This month we have started the open, with that comes us pushing ourselves to new limits to do as best as we can, and setting PR’s! Unfortunately, it is also a time where athletes can hurt pushing themselves too hard. That is why we are going to focus on technique to keep ourselves healthy as possible as we surpass our limits.
BRACING. We all think we do it, but in reality it is something you need to consciously think about. Bracing the core or midsection is actually natural to us, and it is something we do when we first learn to move.The muscles of the pelvic floor internal and external obliques, rectus abdominis, erector spinae, multifidus, transvers abdominis, transverse abdominis, and the diaphragm are all designed to give our midsection great bracing power. This then gives one of the weakest structural areas of the body great stability and rigidity.
In addition to improving force transfer to the bar through increased trunk rigidity, intervertebral disc pressure is reduced and the ability to produce muscular force is increased with breath holding. After you take in a deep breath we must then contract and pull the diaphragm down, this is often the que we give when we say “pull your ribs down”.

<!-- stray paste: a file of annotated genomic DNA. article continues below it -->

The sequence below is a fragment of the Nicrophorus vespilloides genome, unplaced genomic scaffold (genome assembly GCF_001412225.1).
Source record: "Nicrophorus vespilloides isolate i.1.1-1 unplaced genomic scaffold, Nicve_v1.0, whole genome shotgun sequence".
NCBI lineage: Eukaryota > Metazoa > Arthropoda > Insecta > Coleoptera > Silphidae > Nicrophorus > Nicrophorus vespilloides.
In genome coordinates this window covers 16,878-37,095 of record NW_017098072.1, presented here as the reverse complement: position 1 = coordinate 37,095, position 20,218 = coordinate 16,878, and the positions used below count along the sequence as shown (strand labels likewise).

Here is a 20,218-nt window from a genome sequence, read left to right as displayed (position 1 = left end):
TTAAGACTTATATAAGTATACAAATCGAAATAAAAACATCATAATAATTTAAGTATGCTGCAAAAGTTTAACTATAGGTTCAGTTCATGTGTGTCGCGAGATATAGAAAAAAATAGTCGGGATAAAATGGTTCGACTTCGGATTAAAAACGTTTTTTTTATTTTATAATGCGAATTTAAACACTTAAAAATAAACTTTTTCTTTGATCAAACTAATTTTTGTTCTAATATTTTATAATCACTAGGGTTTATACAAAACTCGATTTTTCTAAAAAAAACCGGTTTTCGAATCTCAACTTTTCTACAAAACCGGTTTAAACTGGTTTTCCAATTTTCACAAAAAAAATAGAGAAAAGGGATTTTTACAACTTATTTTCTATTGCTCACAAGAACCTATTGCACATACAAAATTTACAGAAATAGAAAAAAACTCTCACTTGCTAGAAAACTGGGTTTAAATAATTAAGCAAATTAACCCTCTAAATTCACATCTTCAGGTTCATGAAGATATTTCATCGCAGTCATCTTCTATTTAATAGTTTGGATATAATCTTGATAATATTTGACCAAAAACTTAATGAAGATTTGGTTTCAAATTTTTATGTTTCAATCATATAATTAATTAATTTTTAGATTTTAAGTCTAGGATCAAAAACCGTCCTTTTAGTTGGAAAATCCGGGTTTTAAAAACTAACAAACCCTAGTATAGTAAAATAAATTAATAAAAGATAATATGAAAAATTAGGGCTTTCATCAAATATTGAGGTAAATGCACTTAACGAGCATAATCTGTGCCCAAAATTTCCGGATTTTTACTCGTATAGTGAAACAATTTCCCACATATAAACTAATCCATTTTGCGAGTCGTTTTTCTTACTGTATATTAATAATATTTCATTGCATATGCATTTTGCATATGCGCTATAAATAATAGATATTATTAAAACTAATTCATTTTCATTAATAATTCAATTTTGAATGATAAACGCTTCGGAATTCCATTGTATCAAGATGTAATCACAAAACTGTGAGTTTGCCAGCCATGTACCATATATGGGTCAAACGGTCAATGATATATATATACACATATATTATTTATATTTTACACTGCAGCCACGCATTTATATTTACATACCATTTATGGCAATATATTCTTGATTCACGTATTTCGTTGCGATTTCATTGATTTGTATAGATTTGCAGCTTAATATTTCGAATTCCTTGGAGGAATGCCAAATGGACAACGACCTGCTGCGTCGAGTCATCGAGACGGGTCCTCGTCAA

Maintain enough tension in the trunk to support whatever weight is on you but truly try to focus on staying as rigid as possible. Any loss of tension with weight on you back can cause serious back injury. The only way to maintain the tension is to constantly think about being in the right position. Often when I observe people squatting or doing anything overhead, members lose their core and end up with an anterior pelvic tilt.
This is one of the worst positions anyone can lift in because it places the full load on the spine and not the muscles needed to complete the lift.
Finally, a controlled amount of air can be released during the most difficult part of the lift as needed to avoid dizziness, but must be a limited amount so trunk stability is not compromised. Keep pushing yourselves Bears, and remember to focus on the essentials when you are lifting to stay safe. Good luck in the open!